TORONTO—Janine Beckie is not the next Christine Sinclair.
John Herdman goes to great lengths to make that point. There is only one Christine Sinclair, he maintains.
But the Canadian women’s coach sees a lot of the same qualities in Beckie, a 21-year-old forward set to make her Olympic debut next week in Rio, as Sinclair, Canada’s iconic captain and all-time leading scorer, and one of the greatest players in the women’s game.
“From a technical perspective Beckie is the closest thing I’ve seen to Sinclair in terms of her timing and her movements, the quality and texture of her passing, and the quality of her touch. She’s the closest thing I’ve seen to Sinclair as a player,” Herdman told Sportsnet in a recent one-on-one chat.
That’s lofty praise for a youngster such as Beckie, who plays for the Houston Dash in the NWSL after enjoying a standout NCAA career at Texas Tech. Born in Colorado, she came up through the United States developmental system before being cut. She found refuge in Canada—she qualifies to play for the Reds through her Canadian parents, and Herdman and his staff tracked her while she was in the U.S. program—and she played for the under-20 side before graduating to the senior team.
Thus far, Beckie has shown a nose for the goal, scoring nine times in 20 appearances (13 as a starter) for Canada since making her debut in 2014. She’s clearly a rising star in the Canadian game and has a lot of potential to get even better—if all goes well she’ll be a goal-scoring mainstay for the Reds for years to come.
Her rise through the ranks hasn’t been easy, though. There have been setbacks along the way, the most noteworthy one being when she was one of the final players cut from Herdman’s roster for last summer’s FIFA Women’s World Cup. Being denied a chance to play on the biggest stage in the women’s game on home soil was a blow. However, she views it as a key moment in her career.
“At the time it was incredibly disappointing. But now, I look back at what happened and I’m very thankful for the decision that John made. If I’m honest with myself, I don’t think I was ready for the World Cup because I wasn’t the player that I am now. Cutting me from that roster helped me mentally and my game, to work on the things John said that I didn’t have that I needed to be at a top level and that I do have now,” Beckie said.
Although she didn’t make the World Cup squad, Beckie did represent her country later that same summer as part of the Canadian team that participated in the Pan Am Games. The side was mostly made up of youngsters who had not yet earned senior caps, so Beckie was one of the “veterans.” The experience clearly paid off, as Beckie scored four goals in seven games for the senior team after the Pan Ams.
“We were hoping she could have been that player [at the World Cup] that could have an attacking impact that we needed in our team. But she needed work—and it was more from a social, emotional, mental and consistency perspective,” Herdman explained.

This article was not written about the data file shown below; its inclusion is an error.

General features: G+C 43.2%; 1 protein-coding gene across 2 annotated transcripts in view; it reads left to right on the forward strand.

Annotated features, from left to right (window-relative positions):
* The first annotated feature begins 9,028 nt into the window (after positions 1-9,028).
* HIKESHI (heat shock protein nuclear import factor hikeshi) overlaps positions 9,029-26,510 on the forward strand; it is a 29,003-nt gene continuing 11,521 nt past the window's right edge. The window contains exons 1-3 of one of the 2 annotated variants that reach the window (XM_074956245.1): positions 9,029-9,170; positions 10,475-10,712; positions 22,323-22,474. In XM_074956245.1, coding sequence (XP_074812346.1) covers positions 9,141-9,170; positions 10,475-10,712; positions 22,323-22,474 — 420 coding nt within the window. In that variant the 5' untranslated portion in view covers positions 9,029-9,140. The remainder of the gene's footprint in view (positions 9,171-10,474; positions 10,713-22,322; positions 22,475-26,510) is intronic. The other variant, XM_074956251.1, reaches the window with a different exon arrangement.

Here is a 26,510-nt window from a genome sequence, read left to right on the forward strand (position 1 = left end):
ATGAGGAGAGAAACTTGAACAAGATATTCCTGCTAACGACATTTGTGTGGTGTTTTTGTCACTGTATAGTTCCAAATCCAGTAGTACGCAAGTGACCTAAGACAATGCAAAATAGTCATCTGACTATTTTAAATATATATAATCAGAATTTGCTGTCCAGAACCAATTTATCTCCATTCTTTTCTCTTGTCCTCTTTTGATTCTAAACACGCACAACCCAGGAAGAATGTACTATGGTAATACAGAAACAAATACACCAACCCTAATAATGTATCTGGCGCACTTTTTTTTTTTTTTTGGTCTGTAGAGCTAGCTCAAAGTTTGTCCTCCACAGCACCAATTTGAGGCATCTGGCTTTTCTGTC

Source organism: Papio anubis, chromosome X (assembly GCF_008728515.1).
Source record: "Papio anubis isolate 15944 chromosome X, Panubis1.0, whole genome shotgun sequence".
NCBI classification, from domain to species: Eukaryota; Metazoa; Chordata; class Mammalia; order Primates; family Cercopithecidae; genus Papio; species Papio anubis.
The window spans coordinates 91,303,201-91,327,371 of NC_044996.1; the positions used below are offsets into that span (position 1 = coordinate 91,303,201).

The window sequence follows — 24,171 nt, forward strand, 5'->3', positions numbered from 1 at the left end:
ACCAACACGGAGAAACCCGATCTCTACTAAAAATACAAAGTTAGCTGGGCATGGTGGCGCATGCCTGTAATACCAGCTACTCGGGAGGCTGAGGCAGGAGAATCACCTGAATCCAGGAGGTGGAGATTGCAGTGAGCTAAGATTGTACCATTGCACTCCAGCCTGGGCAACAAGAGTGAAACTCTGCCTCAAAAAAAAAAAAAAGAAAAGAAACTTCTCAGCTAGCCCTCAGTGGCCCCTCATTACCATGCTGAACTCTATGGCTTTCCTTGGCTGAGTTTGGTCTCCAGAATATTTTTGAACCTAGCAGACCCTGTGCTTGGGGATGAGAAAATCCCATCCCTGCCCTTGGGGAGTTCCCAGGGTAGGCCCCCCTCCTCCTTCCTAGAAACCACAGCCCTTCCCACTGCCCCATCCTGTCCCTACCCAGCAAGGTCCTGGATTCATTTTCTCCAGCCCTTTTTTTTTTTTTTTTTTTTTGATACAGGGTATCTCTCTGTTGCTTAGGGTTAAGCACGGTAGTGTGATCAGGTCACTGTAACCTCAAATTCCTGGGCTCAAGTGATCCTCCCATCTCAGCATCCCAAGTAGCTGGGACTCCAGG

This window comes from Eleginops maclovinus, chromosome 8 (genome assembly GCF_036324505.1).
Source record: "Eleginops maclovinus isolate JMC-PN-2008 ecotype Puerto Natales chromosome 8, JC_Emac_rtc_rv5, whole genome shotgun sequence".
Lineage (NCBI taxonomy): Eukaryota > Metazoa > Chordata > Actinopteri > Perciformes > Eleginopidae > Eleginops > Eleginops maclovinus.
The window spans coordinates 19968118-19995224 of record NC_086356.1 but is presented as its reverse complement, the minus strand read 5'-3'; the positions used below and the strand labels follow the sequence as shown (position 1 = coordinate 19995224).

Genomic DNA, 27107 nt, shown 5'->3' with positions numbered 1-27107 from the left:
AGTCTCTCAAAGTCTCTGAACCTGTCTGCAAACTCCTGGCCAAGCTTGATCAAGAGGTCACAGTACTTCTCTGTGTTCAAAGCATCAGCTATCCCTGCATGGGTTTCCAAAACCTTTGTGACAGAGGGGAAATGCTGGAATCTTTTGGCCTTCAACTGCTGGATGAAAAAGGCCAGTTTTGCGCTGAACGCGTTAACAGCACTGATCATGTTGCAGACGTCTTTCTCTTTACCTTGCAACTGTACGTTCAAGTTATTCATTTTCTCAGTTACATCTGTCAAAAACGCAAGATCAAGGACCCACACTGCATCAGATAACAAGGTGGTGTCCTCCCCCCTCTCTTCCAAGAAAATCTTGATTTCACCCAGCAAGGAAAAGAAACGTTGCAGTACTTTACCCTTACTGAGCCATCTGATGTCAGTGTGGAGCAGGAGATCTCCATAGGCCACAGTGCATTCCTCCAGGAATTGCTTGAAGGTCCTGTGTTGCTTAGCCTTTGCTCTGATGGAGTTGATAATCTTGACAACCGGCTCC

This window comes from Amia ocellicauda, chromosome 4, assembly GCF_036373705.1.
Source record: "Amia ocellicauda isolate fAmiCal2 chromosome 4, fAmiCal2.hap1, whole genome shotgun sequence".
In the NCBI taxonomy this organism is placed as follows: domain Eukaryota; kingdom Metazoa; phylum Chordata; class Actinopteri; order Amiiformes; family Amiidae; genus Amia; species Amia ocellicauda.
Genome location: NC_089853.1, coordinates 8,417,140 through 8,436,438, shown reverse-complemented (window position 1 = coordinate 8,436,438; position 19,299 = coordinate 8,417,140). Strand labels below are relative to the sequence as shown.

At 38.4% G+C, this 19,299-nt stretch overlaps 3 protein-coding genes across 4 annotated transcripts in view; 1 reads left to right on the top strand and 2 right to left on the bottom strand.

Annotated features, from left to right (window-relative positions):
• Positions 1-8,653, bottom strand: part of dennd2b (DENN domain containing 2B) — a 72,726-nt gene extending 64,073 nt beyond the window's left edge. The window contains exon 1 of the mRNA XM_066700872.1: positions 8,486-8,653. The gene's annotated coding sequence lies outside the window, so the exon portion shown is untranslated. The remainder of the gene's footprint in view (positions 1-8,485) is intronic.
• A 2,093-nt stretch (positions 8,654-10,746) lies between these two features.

“There were a lot of players fighting for spots and it just wasn’t the right time for Janine. We felt taking her to the Pan Ams would be a chance for her to feel a part of team that was more her team. She really made the most of it, and so she’s been given more responsibility with the senior team and we’ve seen her thrive.”
For a player so young and with so little experience (compared to the host of veterans on the Canadian team) Beckie is pretty vocal on the pitch. She isn’t shy about telling teammates how she wants the ball played to her, or rallying the troops during critical junctures in the match.
Herdman admits she has all the makings of a valuable on-field leader for Canada. That suits Beckie just fine.
“I think I have the ability to be a leader; I’m confident in my knowledge of the game, and I’ve learned a ton from John. I’ve created better relationships with my teammates to the point where they can trust and rely on me. If I’m opening my mouth, they’re going to trust that I’m saying the right thing, and I have the same trust with them,” Beckie said.
There is a confidence that belies Beckie’s age; she’s incredibly poised and mature for someone who left school only this year.
That’s not too surprising when you consider Beckie had to grow up pretty quickly—her father died from skin cancer when she was only eight, leaving her mother to raise five kids.
“Losing my dad, it was a struggle for me. I was young enough to where I didn’t really understand what was going on. In the aftermath of his death, my three older sisters and my brother were role models that I tried to emulate. My mom set an example for the type of woman I wanted to be. I miss my dad, but I think the experience I had of losing him when I did, and what I went through shaped who I am as a person, and the player I hope to become,” Beckie reflected.
As for the Rio Olympics, Canada has been placed in a challenging opening group with Australia, Zimbabwe and Germany. Expectations are high after the Reds earned the bronze medal at the London Olympics four years ago.
This Canadian team is vastly different from the 2012 side—Sinclair and a host of veterans remain, but there’s a lot of turnover, as 12 of the 18 players on the roster will be participating in their first Olympics. Despite the many changes, Beckie believes this Canadian roster has a lot of resilience and is very adaptable, and that it “can compete against any team in the world.”
“This is a Canadian team with grit, but it’s more of a structured and technical side than this country has ever seen. We play really good soccer,” Beckie enthused.
“I’m confident in saying we’re good enough to get to the podium. The expectation for us is no less than leaving Brazil with a medal. People might say that’s unrealistic, but… we’re not going to settle for anything less.”
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